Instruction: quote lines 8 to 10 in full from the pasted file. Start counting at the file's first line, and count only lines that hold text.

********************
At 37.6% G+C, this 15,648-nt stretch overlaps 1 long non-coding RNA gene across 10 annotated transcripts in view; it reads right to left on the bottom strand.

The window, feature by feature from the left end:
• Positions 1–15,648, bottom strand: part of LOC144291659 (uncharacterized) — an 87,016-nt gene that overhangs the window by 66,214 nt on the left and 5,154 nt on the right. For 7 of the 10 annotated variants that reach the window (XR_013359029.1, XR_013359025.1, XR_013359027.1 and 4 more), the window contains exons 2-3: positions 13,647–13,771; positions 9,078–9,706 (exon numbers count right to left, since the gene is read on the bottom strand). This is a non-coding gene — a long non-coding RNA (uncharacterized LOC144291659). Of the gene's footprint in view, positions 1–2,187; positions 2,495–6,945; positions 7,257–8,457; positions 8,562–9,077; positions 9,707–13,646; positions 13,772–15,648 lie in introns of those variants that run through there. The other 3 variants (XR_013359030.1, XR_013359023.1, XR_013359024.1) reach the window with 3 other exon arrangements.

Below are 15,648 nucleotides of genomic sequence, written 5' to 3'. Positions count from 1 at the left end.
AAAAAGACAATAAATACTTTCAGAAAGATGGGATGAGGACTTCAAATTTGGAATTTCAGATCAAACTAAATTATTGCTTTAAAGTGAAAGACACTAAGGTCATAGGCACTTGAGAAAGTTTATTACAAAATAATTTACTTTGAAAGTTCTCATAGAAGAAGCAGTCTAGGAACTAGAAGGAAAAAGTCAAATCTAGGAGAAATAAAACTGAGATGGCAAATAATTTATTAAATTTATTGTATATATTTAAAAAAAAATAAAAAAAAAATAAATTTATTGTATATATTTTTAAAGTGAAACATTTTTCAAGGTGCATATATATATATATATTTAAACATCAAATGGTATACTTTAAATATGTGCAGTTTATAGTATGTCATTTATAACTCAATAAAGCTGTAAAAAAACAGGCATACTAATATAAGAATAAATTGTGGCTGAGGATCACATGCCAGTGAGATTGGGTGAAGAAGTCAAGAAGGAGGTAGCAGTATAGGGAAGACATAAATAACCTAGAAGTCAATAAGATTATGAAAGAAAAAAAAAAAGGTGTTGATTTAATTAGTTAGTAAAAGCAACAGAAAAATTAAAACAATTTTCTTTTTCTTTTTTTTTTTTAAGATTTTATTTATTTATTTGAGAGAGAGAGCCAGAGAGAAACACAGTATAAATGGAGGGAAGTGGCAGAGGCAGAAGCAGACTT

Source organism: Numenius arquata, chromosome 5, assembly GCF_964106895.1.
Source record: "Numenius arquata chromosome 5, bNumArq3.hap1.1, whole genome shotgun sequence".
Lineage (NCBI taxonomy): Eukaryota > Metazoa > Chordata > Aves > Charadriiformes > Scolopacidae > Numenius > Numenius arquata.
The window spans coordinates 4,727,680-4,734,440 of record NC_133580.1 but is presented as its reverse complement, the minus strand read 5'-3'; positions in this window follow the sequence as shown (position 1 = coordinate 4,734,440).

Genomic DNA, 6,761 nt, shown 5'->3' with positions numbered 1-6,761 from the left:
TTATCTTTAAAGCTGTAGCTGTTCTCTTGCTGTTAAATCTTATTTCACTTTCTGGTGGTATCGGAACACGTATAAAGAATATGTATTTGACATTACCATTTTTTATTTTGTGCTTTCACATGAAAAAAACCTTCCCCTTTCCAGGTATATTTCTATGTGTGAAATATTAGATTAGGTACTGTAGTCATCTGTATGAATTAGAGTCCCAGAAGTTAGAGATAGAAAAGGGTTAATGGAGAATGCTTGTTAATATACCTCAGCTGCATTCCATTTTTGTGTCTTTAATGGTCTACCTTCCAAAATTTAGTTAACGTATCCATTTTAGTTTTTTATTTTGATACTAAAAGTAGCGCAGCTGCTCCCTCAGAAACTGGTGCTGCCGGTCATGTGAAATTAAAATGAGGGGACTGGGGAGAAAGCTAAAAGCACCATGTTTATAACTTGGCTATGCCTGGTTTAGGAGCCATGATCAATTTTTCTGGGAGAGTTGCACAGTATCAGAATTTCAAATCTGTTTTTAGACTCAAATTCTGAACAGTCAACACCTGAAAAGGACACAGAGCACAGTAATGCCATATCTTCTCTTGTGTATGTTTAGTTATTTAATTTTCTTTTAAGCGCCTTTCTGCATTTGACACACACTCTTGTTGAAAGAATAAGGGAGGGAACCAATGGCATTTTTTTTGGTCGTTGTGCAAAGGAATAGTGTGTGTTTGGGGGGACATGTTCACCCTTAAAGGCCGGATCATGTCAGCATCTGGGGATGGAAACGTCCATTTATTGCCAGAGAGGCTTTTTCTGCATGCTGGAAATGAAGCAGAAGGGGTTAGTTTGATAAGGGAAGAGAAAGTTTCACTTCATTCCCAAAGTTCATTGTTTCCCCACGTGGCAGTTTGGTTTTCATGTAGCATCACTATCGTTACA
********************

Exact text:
Lineage (NCBI taxonomy): Eukaryota > Metazoa > Chordata > Aves > Charadriiformes > Scolopacidae > Numenius > Numenius arquata.
The window spans coordinates 4,727,680-4,734,440 of record NC_133580.1 but is presented as its reverse complement, the minus strand read 5'-3'; positions in this window follow the sequence as shown (position 1 = coordinate 4,734,440).

Genomic DNA, 6,761 nt, shown 5'->3' with positions numbered 1-6,761 from the left: